Yolanda catches Carlos’s eye mid-song, making for a very public love connection…but can it last?
Sinclair has no luck that night, but soon she meets magazine publisher Ivan Price, and from that first moment they, like the others, are caught up in…The Heat of Heat.
The Heat of Heat will be published as a trade paperback through my own Bunderful Books imprint and will be available this fall. I will be offering a fabulous deal on pricing through the Bunderful Books site, so stay tuned!
Deb: How many books have you written?
Bettye: Trouble Down The Road was my 17th title. All have been full-length novels; I don’t do novellas.
Deb: Not calling any of your babies ugly, but which was your favorite?
Bettye: The one I’m currently working on!
Deb: As a writer, what has been your epiphany?
Bettye: Probably when I realized I’d be writing whether I was contracted or not.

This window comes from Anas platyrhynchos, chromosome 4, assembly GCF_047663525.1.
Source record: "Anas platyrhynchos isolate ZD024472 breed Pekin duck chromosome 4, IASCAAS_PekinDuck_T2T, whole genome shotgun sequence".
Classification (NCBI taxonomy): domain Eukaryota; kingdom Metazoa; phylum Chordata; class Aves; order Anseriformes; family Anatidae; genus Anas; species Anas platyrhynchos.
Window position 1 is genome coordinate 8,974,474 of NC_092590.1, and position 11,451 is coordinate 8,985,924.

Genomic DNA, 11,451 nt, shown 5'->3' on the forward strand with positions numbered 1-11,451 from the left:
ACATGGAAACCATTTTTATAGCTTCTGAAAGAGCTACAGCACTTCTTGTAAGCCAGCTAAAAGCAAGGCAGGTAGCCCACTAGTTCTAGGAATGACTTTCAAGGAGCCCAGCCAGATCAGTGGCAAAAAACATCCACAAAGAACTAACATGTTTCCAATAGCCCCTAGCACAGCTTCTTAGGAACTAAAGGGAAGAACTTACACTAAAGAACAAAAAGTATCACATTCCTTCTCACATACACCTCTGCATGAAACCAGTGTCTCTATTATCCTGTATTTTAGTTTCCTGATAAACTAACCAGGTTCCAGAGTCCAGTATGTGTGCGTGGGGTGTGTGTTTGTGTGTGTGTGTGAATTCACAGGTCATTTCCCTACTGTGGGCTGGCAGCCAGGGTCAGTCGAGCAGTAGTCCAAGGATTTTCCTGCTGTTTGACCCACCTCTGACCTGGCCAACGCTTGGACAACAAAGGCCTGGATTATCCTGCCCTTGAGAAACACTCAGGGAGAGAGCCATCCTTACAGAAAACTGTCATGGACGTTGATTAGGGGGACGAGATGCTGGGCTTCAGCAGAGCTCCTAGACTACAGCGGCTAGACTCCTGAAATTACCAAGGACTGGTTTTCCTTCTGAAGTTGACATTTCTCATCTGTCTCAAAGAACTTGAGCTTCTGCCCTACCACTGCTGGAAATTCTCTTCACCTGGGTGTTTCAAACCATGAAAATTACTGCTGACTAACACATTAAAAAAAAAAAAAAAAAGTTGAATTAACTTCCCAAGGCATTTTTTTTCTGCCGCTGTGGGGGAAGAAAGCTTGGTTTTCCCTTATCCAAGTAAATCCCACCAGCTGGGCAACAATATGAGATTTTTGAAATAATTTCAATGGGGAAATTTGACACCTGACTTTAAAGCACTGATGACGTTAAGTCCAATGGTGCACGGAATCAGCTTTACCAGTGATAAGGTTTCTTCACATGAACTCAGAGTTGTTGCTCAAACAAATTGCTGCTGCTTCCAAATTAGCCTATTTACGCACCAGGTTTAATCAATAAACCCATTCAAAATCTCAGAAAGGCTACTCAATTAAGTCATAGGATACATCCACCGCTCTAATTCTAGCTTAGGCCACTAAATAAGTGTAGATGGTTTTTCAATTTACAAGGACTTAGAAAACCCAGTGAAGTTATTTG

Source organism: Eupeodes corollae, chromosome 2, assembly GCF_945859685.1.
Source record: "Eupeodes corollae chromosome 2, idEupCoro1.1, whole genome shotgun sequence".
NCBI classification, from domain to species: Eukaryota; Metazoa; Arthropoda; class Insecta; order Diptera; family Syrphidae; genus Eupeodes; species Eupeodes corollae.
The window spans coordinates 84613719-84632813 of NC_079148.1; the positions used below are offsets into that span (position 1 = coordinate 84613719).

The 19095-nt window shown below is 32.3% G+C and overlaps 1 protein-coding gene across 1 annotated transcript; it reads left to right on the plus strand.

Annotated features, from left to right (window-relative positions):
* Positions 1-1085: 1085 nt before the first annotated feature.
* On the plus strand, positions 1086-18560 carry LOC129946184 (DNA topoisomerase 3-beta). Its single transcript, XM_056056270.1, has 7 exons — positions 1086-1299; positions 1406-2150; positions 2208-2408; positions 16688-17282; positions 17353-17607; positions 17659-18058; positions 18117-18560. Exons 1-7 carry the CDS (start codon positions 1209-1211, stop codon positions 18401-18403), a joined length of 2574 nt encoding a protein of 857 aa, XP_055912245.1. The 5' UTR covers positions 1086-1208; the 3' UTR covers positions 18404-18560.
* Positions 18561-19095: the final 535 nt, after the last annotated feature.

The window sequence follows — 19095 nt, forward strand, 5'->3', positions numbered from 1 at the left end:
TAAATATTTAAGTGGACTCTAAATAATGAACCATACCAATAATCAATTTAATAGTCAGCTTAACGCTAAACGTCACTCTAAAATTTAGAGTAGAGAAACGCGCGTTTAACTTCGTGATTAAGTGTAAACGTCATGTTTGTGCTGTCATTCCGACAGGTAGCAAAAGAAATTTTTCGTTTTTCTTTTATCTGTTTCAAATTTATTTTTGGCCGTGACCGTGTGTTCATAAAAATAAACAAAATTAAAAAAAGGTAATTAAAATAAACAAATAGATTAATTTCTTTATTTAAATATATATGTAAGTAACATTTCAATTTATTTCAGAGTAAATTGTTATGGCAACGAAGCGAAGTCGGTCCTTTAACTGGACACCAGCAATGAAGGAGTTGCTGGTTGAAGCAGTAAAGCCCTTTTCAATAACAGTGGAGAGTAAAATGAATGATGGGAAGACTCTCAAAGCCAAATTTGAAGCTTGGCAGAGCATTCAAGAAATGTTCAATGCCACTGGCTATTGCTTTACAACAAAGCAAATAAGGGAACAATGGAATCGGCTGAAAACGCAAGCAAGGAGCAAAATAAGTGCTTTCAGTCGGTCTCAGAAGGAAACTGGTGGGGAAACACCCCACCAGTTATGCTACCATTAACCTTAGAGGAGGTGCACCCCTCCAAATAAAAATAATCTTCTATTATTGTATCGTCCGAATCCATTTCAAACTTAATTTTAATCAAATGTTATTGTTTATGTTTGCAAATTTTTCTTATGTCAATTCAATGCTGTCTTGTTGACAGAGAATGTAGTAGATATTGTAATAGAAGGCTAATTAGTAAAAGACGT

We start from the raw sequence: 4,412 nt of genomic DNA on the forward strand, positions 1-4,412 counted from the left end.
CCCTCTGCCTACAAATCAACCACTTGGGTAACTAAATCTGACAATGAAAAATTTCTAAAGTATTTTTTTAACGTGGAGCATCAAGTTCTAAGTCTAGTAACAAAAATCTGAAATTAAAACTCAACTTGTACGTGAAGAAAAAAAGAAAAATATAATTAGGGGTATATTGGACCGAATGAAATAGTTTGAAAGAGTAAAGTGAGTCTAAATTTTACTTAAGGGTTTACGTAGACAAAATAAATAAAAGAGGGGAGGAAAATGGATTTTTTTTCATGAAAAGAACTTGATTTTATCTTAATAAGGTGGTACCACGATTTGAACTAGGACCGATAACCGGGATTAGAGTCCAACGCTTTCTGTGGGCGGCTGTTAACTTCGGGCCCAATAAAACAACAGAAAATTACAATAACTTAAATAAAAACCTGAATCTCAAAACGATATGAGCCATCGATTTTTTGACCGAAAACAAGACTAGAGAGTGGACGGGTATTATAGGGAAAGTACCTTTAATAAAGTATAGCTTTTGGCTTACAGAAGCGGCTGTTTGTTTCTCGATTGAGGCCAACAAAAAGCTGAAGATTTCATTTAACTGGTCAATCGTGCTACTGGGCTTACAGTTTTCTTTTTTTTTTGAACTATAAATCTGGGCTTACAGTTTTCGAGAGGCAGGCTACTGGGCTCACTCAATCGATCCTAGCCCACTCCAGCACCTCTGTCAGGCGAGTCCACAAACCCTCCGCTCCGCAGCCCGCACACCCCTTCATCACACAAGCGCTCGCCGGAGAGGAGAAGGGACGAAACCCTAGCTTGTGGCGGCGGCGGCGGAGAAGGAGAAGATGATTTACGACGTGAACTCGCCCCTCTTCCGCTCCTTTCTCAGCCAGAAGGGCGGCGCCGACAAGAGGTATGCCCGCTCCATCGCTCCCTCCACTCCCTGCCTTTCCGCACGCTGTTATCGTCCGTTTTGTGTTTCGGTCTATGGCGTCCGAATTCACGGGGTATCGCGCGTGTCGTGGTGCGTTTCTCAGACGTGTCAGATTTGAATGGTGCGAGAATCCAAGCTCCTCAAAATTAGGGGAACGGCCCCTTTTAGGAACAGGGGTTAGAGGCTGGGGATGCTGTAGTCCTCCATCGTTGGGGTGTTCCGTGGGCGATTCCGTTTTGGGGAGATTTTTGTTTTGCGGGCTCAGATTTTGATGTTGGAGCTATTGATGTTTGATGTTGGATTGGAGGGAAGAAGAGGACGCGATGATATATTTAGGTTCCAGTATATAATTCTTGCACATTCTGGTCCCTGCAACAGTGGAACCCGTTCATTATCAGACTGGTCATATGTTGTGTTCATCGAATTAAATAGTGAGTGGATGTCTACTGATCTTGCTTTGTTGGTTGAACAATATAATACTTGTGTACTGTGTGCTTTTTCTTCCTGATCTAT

Deb: How do you handle negative reviews?
Bettye: When a reader says they just couldn’t get into one of my books, that’s okay; I understand every topic isn’t for every reader. When a reader complains, I read their gripes carefully and determine if they have a valid point, then do something about it. Don’t get me wrong…I have utmost confidence in my abilities as a writer, and I believe I’m quite good at it. But I certainly don’t believe that it’s not possible to improve. I’m very open to criticism—I belonged to a very tough critique group before I was ever published, so I was well prepared. One thing I don’t do is convince myself that the person who posted an unflattering review is out to get me for some reason, or try to soothe myself with that lame line about it being just one person’s opinion, because in my opinion, LOL, that’s just plain silly. It’s all about mastering the craft!
Deb: Have you ever written anything that left a bad taste in your mouth?
Bettye: No. I’m not a hack, and I don’t follow trends. I write what I want to write. Life’s too short…and at this point, that ain’t just talk!
Deb: What else do you have brewing?
Bettye: An absolutely fabulous women’s fiction story about a mother, two daughters, and a long-held family secret; and a political-themed contemporary mainstream-ish romance that I must say is pretty doggone good, too!